Written by Traci Blackmon
Recently, I offered the pastoral charge at the installation of two Disciples of Christ colleagues. I chose to charge them to serve as both priest and prophet; to not shy away from truth-telling or abandon compassion; to always call "a thing" a thing, yet remember things can change; to hold space for grace.
Not cheap grace, as Dietrich Bonhoeffer describes, calls for reconciliation without repentance, for comfort without correction. This is not the space we hold; but rather, grace that calls us to confront one another with both conviction and compassion, for both are necessary for love.
I am reminded of this prophetic and priestly call as our nation commemorates the 87th anniversary of the Rev. Dr. Martin Luther King, a cause to celebrate, but also a call to convict with compassion. It is a day to remember not only King the dreamer, but also King the living protest against oppressive processes.
To quote Dr. King, "The ultimate measure of a man is not where he stands in moments of comfort and convenience, but where he stands at times of challenge and controversy." If we are to remember King, we must remember this.
As we celebrate King, we must also call out the injustice in Michigan of a governor authorizing cost-cutting measures that resulted in a toxic water supply for the residents of Flint, who are predominantly black and overwhelmingly poor.
As we celebrate, we must also call out our nation of migrants, for targeted removal orders issued to 17,000 Central American families who also migrated to the United States in search of safety.
As we celebrate, we must not forget that with less than 5 percent of the world’s population, our nation accounts for 25 percent of the world’s prisoners.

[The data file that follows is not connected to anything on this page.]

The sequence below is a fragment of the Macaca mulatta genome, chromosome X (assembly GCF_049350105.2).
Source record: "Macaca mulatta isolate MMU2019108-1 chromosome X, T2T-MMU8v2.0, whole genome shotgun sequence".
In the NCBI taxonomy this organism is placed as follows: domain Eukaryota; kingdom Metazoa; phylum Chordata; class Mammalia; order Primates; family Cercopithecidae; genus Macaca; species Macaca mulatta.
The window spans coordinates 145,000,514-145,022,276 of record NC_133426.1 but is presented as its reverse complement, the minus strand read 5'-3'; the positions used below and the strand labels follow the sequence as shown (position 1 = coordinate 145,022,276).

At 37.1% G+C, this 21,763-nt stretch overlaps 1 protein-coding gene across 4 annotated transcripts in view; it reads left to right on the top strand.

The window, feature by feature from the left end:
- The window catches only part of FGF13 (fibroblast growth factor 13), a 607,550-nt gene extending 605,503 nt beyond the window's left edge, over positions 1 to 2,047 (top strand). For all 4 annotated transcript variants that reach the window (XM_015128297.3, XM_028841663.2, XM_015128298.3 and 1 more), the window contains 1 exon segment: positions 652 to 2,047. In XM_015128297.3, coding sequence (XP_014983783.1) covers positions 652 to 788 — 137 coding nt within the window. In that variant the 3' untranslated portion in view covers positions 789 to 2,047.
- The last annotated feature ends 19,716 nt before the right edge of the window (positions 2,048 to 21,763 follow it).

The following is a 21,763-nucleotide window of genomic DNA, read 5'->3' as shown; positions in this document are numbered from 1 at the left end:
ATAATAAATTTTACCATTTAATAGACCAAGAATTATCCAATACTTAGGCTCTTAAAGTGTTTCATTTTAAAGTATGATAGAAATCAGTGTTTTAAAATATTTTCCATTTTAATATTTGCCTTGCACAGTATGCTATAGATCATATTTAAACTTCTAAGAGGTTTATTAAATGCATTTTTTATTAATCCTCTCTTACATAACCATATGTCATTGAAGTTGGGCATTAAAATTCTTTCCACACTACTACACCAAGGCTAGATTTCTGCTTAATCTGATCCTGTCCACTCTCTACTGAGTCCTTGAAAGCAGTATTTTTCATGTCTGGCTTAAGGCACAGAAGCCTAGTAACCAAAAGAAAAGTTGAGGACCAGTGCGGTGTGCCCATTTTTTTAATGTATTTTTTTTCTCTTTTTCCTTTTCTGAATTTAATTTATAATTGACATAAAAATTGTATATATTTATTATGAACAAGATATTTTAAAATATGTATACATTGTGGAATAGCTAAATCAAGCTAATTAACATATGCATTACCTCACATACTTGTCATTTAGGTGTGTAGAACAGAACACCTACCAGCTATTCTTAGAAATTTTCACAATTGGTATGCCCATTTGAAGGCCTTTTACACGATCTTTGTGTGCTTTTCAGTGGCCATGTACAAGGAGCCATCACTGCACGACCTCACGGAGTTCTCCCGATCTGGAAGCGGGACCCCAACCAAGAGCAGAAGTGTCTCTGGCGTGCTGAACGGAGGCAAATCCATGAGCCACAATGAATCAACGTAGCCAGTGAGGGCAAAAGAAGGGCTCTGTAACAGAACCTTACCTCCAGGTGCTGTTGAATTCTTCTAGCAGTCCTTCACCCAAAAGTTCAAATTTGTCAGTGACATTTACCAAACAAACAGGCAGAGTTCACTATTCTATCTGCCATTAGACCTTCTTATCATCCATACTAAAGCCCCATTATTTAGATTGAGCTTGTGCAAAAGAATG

As we celebrate, we must also call out the hypocrisy of our so called "War on Drugs" that was really a war on people of color, resulting in nearly 80 percent of people in federal prison and 60 percent of people in state prison for drug offenses being Black or Latino.
As we celebrate, we cannot ignore the hungry and the homeless around us.
As we celebrate, we must also lift up this growing collective of multiracial, multi-ethnic, multigenerational voices uniting to proclaim “Black Lives Matter!” –– not to ignore or devalue anyone but, rather, to affirm the full humanity of everyone.
As we celebrate, we must not ignore people in power who refuse to support the Affordable Care Act not because of cost, but because of racist politics.
Yes, MLK Day is cause to celebrate, but we have become a nation adept at distancing our celebrations from our sins.
It is easier to embrace the King who invites us to dream than the one who challenges us to deconstruct our oppressive ideologies.
It is easier to quote “I Have A Dream” than to commit to our institutional memory the prophetic words, “This problem of spiritual and moral lag, which constitutes modern man's chief dilemma, expresses itself in three larger problems … racial injustice, poverty, and war ….”
We must resist the temptation to divorce the compassion of King from his conviction of this nation. We must resist the temptation to embrace the dreamer and ignore the dream. We must resist the temptation to memorialize the monument and marginalized Movement.
We must hold space for grace.
Traci D. Blackmon is Acting Executive Minister of Justice and Witness Ministries.